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What is a Transition in Education?

When it comes to Education, you may hear reference to something called a Transition or Transitional Phase. Broadly speaking, this refers to the major transitional points in the education system where a Child or Young Person moves from:

  • Pre-School to Infant or Primary School
  • Primary School to Secondary School*

*You may hear Secondary School called by other names, such as High School or Senior School.

Please click on one of the below pathways to learn more information about that Transitional Phase and some key tips to help make the Transition easier.

General Tips:

1. Get everything ready the night before:
Get everything ready that they are going to need in advance including backpack; uniform; PE kit; stationery; books etc. and decide whether they are going to have a school lunch or packed lunch.

2. Getting Dressed for School:
Children with sensory issues can be overly sensitive to the way different textures of clothing feel on their skin. They might not be able to tolerate the feeling of new shoes because the material is too stiff. Their reactions to items like itchy sweaters or stiff trousers can range from annoyance to outright refusal to wear something. Being aware of what triggers negative reactions in your child can help. For instance, cut off clothing labels if they bother your child. Small adjustments could reduce complaining—and help to get you out of the door faster. Top tip – some clothing retailers offer sensory-friendly school uniform options.

3. Set a bedtime routineThe Sleep Charity have produced these tips:
If you have a child with additional needs and sleep issues, bedtime can be tricky. Whether they struggle to communicate how they’re feeling, have increased anxiety, sensory issues or social cueing problems, sleeping may well be difficult. For example, research estimates that between 40-80% of Children and Young Adults with Autism have sleep problems. If your child regularly has difficulty falling asleep or staying asleep, it may be a sign of a sleep issue. Lack of sleep can impact in the following ways:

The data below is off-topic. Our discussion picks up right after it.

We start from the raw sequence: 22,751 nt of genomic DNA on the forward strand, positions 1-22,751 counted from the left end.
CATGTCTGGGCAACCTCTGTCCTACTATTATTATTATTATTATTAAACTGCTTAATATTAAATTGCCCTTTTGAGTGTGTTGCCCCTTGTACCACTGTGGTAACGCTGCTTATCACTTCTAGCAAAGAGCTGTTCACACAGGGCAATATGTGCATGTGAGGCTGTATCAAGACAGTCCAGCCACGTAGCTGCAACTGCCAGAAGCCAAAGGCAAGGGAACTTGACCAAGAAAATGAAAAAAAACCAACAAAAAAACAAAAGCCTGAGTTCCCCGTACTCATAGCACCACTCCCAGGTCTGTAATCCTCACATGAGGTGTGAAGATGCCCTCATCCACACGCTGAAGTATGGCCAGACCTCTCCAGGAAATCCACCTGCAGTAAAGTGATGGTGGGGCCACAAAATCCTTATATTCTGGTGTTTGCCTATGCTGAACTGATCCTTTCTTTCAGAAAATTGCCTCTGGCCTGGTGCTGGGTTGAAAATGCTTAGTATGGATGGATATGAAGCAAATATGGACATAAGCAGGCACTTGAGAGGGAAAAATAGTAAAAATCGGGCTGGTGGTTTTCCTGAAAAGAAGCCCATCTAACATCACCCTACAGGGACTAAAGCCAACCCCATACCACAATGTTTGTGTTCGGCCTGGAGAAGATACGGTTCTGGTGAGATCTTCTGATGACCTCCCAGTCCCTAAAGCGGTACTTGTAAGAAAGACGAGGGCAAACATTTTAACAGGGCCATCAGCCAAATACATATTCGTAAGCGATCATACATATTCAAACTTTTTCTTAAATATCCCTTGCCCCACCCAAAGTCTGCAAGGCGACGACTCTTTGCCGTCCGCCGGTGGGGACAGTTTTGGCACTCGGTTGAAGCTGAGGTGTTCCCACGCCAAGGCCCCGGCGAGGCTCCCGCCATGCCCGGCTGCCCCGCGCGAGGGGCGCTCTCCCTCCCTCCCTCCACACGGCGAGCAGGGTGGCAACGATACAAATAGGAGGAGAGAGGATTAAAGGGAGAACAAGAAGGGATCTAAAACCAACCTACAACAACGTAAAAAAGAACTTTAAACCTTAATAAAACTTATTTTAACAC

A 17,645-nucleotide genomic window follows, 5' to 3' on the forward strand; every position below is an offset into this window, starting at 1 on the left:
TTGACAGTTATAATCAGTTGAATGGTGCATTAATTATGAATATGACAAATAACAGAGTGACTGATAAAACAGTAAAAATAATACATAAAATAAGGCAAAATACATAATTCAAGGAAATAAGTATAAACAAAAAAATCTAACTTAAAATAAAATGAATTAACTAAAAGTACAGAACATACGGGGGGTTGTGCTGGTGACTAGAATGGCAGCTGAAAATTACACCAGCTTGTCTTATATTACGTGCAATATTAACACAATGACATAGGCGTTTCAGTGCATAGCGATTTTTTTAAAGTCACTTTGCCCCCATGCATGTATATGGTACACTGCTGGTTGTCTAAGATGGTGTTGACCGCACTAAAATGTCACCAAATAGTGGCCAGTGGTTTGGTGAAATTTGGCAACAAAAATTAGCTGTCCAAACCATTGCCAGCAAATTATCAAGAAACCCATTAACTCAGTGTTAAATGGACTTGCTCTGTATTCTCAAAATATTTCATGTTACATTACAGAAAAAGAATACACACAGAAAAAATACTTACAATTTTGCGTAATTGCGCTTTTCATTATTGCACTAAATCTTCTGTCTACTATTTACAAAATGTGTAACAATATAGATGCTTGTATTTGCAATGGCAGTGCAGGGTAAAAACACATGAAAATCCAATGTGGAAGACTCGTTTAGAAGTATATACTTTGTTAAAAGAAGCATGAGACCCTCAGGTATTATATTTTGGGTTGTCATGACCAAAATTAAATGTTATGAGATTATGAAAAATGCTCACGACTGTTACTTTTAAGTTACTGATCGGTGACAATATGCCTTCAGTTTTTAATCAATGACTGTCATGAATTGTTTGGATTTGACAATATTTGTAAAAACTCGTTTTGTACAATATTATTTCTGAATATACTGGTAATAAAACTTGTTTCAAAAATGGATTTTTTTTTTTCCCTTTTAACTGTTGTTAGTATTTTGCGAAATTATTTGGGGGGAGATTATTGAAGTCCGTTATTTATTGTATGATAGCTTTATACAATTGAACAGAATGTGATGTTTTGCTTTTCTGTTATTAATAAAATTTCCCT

• Aggression
  • Depression
  • Hyperactivity
  • Increased behavioural problems
  • Irritability
  • Poor learning and cognitive performance
Here is some advice that may help if your child struggles to drop off or stay asleep:

  • Explore reasons for your child’s sleep issues. Underlying reasons may include sensory processing difficulties, lack of understanding about night and day or medical issues.
  • Record what is happening at night by using a sleep diary. They can be used to establish any unusual patters or identify any factors that are impacting on sleep. Share this information with professionals to see if they can help you to explore why your child may have sleep issues and what might be appropriate strategies to try to improve your child’s sleep.
  • Use visual clues to support your child’s understanding. Visual timetables can help to show your child what is going to happen next during the bedtime routine. This can make the evening calmer and easier for you and your child.
  • Television viewing may hinder melatonin production so avoid any screens in the hour leading up to bedtime – this includes mobile phones and computer screens. Melatonin is the hormone that helps us to fall asleep and some research suggests that some children with additional needs may not produce enough or may release it later in the evening. Replace TV with calm activities like completing a puzzle together or colouring.